How can I avoid cystitis? It’s not always possible to know exactly what causes an attack, but there are certain things you can do to help prevent it. Drink plenty of bland fluid (about 4 pints a day) to keep germs flushed out. Go to the toilet when …
… apply to you. Please use it as a reference.
Pregnancy and Breastfeeding
In the UK, all pregnant women are tested for hepatitis B and, if they have the virus, their babies are vaccinated soon after birth. This means that it is safe for them to breastfeed their children. However, women with hepatitis B should not donate milk to breast milk banks or breastfeed other people’s children.
Injecting drug use and hepatitis
Even spots of blood too small to be seen by the human …
… Taking therapy during pregnancy is quite a complex area. You should seek advice, if you are Pregnant or want to be, on HIV treatment. HIV treatment during pregnancy has an important role in preventing transmission to the baby.
… area so you should speak to your HIV doctor or nurse if you are considering pregnancy.
All pregnant woman in Scotland are now offered an HIV test routinely to reduce mother to baby transmission of HIV.
… emergency contraception.
Emergency contraception can help prevent a woman from becoming pregnant. It comes in two forms, the emergency contraception pill (also known as the morning after pill) and the IUD (also known as the coil). The sooner you access emergency contraception (Levonelle or ELLA1), the more likely it is to work.
I don’t like the feel of condoms – it’s like having sex with your wellies on.
Maybe we need to use lots of lube to make it …
… is the name for methods that people use so that when they have sex they will not become pregnant eg the pill, the jag, the rod (implant).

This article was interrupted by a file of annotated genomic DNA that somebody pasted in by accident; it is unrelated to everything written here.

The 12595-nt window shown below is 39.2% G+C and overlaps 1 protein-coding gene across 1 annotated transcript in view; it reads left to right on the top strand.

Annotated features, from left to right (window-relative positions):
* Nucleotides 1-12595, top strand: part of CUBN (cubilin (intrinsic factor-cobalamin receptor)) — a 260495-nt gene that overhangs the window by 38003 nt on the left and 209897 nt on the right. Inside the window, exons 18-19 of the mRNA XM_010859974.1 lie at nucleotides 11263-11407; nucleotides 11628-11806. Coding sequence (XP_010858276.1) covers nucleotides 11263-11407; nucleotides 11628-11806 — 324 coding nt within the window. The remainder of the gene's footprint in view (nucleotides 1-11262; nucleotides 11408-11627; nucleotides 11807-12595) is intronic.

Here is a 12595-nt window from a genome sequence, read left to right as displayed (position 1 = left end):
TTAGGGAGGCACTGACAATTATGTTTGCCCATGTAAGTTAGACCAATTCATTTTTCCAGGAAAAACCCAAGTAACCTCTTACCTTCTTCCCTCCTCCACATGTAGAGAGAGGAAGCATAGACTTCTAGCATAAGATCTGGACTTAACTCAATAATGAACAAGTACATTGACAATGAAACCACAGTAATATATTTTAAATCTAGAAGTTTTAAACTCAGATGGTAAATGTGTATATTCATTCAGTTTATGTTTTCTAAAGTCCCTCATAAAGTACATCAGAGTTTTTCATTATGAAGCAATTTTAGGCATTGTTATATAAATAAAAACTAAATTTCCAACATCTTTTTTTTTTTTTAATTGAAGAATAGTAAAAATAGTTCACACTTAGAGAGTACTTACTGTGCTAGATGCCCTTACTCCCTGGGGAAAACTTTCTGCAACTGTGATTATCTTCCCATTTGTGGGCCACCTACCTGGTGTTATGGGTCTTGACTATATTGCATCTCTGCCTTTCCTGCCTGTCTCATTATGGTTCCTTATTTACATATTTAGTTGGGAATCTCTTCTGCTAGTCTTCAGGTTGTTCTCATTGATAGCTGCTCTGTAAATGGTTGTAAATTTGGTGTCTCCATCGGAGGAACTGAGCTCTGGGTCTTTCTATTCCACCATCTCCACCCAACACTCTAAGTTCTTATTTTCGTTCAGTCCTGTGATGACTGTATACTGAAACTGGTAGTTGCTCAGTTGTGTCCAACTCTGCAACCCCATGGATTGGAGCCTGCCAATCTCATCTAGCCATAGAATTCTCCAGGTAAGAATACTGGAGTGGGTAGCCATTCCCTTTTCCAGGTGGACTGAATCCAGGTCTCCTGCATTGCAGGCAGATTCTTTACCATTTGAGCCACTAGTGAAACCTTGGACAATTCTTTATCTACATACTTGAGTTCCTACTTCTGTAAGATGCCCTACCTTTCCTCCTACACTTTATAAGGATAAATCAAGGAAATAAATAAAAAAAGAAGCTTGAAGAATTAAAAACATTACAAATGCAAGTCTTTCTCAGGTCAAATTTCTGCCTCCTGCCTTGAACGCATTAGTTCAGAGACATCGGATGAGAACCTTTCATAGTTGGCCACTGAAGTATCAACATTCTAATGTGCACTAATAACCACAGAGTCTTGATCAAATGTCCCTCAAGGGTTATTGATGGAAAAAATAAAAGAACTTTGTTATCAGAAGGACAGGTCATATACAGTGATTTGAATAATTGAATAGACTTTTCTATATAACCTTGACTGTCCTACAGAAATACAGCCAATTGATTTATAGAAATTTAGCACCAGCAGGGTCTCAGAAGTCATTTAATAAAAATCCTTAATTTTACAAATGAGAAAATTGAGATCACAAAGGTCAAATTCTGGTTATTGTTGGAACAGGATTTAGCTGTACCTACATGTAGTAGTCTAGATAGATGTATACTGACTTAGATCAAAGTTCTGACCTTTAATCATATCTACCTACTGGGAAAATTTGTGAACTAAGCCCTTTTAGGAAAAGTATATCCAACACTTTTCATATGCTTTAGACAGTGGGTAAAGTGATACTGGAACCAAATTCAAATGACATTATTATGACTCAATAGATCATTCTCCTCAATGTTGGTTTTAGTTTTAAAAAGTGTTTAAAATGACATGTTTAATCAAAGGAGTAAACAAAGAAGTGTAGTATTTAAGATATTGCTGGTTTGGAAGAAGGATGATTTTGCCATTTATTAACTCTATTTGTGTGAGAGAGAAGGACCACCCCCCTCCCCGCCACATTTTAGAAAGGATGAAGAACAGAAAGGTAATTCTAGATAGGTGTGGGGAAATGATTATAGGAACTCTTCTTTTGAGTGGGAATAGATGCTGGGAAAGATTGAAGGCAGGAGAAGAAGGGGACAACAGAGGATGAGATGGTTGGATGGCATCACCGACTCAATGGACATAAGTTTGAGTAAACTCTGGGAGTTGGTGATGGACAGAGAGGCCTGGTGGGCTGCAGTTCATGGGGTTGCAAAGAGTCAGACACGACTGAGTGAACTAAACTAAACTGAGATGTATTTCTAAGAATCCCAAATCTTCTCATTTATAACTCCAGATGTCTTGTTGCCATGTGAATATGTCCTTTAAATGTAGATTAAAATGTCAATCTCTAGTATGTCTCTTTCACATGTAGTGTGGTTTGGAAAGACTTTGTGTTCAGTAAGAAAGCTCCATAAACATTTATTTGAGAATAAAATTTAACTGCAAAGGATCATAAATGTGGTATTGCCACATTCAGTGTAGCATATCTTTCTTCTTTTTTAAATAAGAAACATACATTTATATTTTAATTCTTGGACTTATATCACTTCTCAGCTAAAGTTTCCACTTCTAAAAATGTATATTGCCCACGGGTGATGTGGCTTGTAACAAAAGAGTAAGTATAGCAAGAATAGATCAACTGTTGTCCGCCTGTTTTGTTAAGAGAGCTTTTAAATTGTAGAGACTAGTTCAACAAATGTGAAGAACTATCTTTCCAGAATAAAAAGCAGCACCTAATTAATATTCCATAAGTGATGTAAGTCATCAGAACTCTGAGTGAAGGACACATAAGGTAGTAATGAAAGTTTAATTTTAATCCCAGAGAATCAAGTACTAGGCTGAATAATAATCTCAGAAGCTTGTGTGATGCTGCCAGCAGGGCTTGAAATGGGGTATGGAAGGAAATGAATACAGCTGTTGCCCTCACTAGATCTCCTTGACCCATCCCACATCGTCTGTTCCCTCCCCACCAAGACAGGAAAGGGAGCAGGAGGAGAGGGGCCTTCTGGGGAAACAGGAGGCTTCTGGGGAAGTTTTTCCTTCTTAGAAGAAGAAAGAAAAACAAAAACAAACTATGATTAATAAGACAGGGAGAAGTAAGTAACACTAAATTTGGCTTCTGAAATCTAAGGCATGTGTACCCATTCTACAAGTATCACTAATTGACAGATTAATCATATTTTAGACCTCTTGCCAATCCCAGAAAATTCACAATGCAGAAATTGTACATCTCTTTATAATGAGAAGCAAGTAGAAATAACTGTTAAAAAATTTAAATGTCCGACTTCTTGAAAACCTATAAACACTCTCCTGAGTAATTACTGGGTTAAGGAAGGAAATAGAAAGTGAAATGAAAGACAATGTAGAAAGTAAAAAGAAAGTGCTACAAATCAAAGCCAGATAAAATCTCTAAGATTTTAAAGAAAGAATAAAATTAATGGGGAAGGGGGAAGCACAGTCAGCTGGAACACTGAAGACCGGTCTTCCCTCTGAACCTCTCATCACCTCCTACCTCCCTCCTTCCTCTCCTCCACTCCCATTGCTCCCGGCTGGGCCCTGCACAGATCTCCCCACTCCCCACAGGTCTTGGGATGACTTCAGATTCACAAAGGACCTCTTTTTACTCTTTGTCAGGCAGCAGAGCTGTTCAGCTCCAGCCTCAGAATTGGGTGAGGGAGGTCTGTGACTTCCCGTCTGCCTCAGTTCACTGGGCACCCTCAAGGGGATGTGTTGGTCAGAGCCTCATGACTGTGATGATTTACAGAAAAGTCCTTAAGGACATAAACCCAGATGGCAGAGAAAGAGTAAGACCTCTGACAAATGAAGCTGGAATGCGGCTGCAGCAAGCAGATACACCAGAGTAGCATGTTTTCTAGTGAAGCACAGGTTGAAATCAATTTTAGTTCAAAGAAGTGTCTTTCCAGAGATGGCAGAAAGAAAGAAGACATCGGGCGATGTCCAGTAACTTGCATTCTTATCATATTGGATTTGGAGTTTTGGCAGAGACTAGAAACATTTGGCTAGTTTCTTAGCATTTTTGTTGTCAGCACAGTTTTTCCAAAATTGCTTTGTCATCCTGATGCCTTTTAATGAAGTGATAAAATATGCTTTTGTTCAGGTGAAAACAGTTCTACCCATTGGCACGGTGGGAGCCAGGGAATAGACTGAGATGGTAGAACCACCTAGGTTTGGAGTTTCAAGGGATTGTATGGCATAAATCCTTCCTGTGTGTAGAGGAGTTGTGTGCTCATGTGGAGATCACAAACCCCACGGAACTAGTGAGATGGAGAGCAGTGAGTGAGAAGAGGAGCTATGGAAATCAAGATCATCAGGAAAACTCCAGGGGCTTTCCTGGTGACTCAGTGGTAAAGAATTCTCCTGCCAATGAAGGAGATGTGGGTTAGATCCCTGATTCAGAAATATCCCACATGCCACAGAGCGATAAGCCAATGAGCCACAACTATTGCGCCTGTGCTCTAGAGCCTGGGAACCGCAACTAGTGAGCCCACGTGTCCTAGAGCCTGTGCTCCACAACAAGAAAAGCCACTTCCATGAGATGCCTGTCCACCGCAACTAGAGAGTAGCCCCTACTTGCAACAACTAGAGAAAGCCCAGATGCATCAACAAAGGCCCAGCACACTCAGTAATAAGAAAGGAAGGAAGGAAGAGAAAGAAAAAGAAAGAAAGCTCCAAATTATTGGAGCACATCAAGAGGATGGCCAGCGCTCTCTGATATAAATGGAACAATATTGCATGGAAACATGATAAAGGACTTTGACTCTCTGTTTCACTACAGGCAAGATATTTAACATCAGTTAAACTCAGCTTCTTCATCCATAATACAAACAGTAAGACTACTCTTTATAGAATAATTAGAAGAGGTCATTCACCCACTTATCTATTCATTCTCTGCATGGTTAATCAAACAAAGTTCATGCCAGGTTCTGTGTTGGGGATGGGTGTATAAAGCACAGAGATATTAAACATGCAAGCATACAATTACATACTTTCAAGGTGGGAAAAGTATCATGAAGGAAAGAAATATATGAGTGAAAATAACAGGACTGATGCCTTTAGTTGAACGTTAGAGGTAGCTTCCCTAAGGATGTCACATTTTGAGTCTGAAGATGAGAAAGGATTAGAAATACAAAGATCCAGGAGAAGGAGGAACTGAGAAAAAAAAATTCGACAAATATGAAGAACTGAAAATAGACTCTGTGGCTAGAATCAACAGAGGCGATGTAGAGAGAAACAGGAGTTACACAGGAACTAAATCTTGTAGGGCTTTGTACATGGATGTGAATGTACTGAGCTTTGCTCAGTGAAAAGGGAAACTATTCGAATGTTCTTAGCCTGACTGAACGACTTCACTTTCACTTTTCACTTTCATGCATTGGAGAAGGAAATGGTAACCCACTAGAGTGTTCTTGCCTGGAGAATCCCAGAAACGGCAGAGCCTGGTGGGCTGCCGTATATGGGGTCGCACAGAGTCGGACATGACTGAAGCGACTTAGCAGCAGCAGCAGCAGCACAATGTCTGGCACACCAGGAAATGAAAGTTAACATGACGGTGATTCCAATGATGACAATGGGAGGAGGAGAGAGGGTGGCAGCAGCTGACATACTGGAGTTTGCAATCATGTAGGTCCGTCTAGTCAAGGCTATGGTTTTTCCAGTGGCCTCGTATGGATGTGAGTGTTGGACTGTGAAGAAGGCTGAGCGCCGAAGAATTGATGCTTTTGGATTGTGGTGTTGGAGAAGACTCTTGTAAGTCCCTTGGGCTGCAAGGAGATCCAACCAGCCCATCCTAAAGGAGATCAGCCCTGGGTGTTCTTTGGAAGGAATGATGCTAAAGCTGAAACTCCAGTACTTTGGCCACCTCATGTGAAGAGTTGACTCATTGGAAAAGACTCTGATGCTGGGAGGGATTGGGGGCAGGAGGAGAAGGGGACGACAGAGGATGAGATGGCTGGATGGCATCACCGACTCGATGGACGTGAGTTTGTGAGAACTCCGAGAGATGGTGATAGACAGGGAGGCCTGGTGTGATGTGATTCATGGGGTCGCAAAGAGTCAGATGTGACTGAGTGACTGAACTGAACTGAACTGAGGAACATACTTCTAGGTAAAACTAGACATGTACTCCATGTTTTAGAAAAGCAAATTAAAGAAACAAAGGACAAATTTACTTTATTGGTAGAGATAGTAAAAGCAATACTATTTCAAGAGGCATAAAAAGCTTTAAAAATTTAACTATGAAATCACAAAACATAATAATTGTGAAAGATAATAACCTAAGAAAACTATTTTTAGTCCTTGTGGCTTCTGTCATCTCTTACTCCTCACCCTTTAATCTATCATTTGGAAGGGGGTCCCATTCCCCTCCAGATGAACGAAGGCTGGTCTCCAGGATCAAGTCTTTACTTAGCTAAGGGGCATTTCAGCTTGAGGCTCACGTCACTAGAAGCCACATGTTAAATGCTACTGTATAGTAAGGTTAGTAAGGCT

Most forms of contraception only prevent pregnancy and do not protect against sexually transmitted infections.
Most forms of contraception have to be used by women rather than men. This doesn’t mean that guys have no responsibility in protecting against pregnancy.
In order to choose a method that suits you whether or not you are in a …
… women may even find sex more intense or pleasurable. The lack of anxiety about becoming pregnant may even contribute towards sexual enjoyment.
A few other things can be taken into consideration to improve your sex life in later years.Routine can lead to boredom, which in turn can lead to a lack of arousal. Experimenting may intensify stimulation, and this can be as simple as changing the location in which sex usually takes place. The use of erotic materials or sex toys might …
… or breast cancer seem to be more at risk. It also seems to affect more women who have never been pregnant and not used oral contraception.
There is no satisfactory general screening procedure as is routinely available for cervical cancer. However, those women with a family history of the disease might benefit from screening for the gene associated with increased risk. You should bring such a history to the attention of your doctor.
Given that pregnancy, …
… might have injuries such as broken bones, broken teeth, bruises, cuts, etc. You might become pregnant when you don’t want to. You might start drinking, or drink more, or use drugs to ‘escape’ or numb the pain. These can all potentially cause problems for you in the long run.
Who does it happen to?
Domestic abuse can happen to anyone who has been/is in an intimate relationship - it is nothing to be ashamed of. It doesn’t matter what age you are, or what your culture or …